Your first goal when looking for a job is to get an interview. You offer your candidacy by submitting your résumé. The challenge is that you’re in competition with a large number of very qualified applicants. If you’re lucky, your résumé gets you an interview. The decision to invite you for this coveted meeting was based on the appearance of your résumé, its overall content, the skills it reflects you possess, and, mainly, the accomplishments you highlighted via a format of bulleted lists. But now the second competition starts. It consists in you versus the other candidates vying for the same job.
Look at the situation from the hiring manager’s vantage point: the manager needs to make a selection. Say there are five very qualified and handpicked applicants with great skills and with lists of appropriate accomplishments. So, what’s going to be the differentiator? The answer is the fit. The hiring manager who is the ultimate decision maker has a series of pertinent questions and is answering them subjectively. Some of those questions might be:
- What do we have in common?
— It is known that people like to hire others like themselves.
- Are we sharing the same values?
— For example, what’s your attitude toward customer service? Are you innovative when solving problems? Is cost cutting an important goal of yours?
- What is your work style?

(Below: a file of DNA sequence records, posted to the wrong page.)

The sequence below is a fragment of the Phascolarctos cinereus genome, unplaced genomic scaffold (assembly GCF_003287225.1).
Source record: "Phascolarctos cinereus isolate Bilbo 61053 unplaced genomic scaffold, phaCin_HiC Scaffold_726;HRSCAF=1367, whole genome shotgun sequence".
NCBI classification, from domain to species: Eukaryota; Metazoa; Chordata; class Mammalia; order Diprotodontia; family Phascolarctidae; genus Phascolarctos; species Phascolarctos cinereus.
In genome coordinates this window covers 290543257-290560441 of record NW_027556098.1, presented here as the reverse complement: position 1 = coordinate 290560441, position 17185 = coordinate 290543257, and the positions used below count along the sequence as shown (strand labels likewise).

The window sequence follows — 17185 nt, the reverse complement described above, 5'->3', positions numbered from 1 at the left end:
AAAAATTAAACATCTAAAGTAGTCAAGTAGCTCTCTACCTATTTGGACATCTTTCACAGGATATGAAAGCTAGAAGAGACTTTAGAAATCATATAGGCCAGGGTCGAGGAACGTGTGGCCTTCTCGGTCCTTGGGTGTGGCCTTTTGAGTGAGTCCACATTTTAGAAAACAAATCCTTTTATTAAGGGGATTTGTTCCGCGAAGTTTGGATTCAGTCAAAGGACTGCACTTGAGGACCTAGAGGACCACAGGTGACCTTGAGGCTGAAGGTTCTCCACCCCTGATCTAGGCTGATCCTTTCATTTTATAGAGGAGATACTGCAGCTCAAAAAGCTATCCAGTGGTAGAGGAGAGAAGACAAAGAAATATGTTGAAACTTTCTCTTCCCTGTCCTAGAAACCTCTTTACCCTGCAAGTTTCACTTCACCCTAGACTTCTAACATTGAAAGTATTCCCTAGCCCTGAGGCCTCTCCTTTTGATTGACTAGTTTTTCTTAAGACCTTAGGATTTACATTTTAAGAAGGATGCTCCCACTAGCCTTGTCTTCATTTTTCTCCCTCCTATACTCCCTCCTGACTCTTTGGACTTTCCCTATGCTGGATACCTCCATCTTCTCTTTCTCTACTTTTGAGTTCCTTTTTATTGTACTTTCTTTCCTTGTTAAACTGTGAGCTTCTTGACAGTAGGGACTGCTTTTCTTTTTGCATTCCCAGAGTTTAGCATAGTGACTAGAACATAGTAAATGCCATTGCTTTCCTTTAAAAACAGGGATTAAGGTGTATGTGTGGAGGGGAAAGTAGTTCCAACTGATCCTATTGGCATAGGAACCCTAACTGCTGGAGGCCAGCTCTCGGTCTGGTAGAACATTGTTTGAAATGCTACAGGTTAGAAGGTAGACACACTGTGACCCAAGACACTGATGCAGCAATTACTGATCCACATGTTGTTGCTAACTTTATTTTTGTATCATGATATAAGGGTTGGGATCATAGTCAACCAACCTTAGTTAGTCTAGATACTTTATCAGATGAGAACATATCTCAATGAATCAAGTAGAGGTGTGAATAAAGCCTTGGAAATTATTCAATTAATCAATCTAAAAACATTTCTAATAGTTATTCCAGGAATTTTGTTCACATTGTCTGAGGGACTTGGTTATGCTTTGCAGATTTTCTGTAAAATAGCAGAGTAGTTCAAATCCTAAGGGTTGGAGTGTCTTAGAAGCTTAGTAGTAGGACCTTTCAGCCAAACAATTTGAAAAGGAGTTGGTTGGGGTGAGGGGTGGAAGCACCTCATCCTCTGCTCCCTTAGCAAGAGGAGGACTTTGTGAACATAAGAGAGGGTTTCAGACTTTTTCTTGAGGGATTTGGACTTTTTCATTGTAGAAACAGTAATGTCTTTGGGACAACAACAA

— For example, are you in the habit of working long hours? Do you keep an open-door policy? Are you working well as part of a team? Are you competitive?
- What image did you leave behind after the interview?
— Did you carry yourself well during the interview? Were you dressed properly? Did you bathe yourself in perfume? What was your accent like? your speech pattern? your tone of voice? your speech volume? What about your walking pace? your posture? your air of confidence–or lack thereof?
- What kind of personality do you have?
— Are you confident? Would you fit in well with company team members? Would you get along?
- Can we afford you?
— Are your salary expectations aligned with the company’s budget for this position? Are you flexible about compensation? Can we make a deal that both parties will feel good about?
As you can see, the fit component of the hiring decision-making process is not only complex and driven by the psychological makeup of the hiring manager but also biased and subjective.
Good luck in your maneuvering through this maze. The best advice for winning the hiring manager over is to get input from a professional counselor who can offer you unbiased information based on factual knowledge and years of experience.